PrenatDiagn  2007; 27 : 879–881. DOI: 10.1002/pd.1784


Sustained fetal bradycardia with 1:1 atrioventricular conduction and long QT syndrome



Juan C Collazos, MD, Ruben J Acherman, MD, Ian H Law, MD, Paul Wilkes, MD, Humberto Restrepo, MD, William N Evans, MD




ChildrenŐs Heart Center Nevada, 3006 S Maryland Pkwy, Ste 690, Las Vegas, NV 89109, USA.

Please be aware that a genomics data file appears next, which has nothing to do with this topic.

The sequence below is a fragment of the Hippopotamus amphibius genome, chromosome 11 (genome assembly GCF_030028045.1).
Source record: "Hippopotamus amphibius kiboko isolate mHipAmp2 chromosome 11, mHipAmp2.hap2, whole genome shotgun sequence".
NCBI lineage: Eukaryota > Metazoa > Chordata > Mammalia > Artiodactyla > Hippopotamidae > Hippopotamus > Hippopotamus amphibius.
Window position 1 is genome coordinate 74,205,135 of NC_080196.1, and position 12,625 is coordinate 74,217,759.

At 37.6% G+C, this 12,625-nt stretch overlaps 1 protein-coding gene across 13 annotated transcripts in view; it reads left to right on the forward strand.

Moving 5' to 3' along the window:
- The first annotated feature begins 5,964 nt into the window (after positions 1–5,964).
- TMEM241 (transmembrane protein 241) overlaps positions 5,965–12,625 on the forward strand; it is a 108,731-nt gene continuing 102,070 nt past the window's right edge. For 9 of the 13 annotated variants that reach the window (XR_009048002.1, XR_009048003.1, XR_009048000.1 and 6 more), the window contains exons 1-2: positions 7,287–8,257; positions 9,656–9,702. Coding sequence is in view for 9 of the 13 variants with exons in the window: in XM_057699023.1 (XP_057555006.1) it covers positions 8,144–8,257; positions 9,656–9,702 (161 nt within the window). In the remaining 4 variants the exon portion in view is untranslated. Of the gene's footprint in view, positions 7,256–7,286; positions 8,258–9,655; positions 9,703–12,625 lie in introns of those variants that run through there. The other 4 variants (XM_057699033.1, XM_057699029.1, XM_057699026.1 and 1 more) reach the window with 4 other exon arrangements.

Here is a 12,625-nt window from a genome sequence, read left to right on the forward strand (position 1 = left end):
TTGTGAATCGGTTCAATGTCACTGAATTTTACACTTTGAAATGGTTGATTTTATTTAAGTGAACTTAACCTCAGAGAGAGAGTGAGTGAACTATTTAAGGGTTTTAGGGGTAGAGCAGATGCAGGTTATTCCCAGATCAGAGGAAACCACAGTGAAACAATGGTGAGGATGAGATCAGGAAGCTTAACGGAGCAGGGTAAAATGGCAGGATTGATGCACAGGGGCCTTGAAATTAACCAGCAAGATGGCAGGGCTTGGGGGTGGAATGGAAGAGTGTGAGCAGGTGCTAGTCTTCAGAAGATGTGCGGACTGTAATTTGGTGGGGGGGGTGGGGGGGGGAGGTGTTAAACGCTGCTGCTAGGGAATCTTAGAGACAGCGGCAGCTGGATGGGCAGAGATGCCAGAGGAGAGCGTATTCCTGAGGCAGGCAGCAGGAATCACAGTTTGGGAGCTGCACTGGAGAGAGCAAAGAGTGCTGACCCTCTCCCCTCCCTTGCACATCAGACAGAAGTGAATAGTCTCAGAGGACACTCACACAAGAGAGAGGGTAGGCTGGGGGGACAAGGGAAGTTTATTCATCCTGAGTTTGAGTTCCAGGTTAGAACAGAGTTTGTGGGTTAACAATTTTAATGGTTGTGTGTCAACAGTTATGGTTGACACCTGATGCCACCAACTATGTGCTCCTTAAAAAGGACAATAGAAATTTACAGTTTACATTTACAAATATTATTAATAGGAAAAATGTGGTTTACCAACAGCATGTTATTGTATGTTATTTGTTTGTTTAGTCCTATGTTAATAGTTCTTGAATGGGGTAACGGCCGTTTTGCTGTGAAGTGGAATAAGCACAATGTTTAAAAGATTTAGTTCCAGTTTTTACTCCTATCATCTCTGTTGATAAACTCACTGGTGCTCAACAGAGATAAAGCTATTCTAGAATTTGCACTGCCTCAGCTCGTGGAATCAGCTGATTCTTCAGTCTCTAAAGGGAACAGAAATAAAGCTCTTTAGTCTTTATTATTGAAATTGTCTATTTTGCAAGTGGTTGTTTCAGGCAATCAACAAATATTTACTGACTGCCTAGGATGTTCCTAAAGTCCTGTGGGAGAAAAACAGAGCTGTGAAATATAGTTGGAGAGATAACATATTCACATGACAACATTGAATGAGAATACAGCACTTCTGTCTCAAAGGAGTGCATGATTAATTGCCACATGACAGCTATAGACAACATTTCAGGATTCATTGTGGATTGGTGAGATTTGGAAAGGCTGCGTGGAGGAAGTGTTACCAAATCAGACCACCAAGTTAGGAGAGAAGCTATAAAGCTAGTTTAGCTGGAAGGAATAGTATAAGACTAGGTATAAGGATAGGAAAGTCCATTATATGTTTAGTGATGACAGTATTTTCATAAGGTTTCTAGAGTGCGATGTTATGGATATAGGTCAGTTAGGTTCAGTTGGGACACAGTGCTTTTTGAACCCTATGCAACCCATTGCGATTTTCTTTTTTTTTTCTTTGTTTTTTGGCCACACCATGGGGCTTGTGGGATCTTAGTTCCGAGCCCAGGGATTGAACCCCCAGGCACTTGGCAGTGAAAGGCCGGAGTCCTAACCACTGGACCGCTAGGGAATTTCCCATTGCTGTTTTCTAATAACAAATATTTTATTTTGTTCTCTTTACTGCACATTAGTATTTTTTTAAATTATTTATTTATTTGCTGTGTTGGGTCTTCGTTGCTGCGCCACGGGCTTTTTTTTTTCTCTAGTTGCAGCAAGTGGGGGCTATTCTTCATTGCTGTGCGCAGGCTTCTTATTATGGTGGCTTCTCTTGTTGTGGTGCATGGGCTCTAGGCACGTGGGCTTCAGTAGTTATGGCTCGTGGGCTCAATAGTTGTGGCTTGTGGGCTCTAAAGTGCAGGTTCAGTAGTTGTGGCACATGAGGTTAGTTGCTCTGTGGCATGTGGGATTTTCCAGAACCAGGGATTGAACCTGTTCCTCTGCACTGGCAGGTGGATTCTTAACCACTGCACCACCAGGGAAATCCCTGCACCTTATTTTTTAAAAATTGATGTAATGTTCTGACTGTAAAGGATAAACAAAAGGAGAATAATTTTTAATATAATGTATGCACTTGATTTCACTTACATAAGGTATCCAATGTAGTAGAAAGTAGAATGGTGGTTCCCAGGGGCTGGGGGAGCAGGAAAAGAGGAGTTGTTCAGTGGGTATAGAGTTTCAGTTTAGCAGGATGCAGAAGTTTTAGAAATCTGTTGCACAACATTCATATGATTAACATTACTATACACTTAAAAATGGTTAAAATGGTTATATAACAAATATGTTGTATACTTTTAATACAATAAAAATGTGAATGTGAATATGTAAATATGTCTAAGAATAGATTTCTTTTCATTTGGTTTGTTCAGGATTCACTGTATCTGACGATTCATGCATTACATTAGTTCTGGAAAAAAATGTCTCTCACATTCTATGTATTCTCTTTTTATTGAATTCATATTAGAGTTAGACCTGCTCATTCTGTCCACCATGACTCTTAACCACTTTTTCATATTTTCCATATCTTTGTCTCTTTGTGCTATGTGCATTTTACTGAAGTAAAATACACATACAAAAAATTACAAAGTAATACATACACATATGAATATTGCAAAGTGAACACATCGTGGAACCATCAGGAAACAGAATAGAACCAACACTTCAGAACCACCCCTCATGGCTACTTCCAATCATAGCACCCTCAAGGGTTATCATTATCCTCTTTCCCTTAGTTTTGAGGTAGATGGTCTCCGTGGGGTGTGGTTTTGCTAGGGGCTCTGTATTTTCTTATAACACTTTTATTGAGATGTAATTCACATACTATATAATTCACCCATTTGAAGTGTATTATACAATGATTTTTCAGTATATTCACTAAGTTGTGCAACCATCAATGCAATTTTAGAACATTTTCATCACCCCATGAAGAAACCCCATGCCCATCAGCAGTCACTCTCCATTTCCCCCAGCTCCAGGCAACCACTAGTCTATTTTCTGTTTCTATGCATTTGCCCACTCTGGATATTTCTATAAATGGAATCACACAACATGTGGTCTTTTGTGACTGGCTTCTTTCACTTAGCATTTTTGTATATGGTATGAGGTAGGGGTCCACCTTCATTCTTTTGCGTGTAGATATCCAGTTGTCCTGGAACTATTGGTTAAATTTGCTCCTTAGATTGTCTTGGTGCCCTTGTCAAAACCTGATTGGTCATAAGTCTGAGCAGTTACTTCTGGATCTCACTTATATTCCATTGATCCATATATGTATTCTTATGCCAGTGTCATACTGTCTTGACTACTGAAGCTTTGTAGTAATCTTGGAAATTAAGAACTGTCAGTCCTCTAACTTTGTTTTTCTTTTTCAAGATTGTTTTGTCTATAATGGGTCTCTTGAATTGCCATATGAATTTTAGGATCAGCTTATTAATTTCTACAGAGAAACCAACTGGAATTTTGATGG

Fetal echocardiography is a useful tool in the prenatal diagnosis of congenital heart disease and fetal arrhythmias. The fetal cardiac rhythm is normally regular with 1:1 atrioventricular (AV) conduction at a rate of 100–180 bpm. Fetal bradycardia is defined as a heart rate of < 100 bpm. The causes of fetal bradycardia are diverse and the prognosis varies depending on the heart rate, type of bradycardia, etiology, and the presence of the structural cardiac abnormalities (Lin et al., 2004). Sustained fetal bradycardia is rare, occurring in < 3% of term infants and in 5% of postterm pregnancies. Fetal bradycardia and other fetal arrhythmias may be associated with congenital long QT syndrome (LQTS)(Maeno et al., 2003; Milanesi et al., 2006). LQTS is a rare disorder; it may be congenital oracquired. The congenital form is caused by the mutations that encode the cardiac sodium and potassium channels (Chiang, 2004). More than 300 mutations have been documented in seven different genes located on six chromosomal loci (Chiang, 2004). The acquired form is caused by certain drugs, electrolyte disturbances, and other medical conditions (Chiang, 2004). Patients with LQTS are at risk for life-threatening ventriculararrhythmias, which may lead to syncope and sudden death. The incidence of sudden cardiac death has been estimated to be 0.5–1.5% per year for high-risk, young patients (corrected QTc> 500 ms, syncope on beta-blocker therapy) and 0.01–0.1% per year for low-risk, (QTc< 500ms) young patients with LQTS (Hobbset al., 2006). Early diagnosis is important in order to start treatment in infants and to identify other family members at risk. We report the prenatal presentation, clinical course, and management of a patient with LQTS, persistent fetal bradycardia, and 1:1 AV conduction with no other associated arrhythmias.


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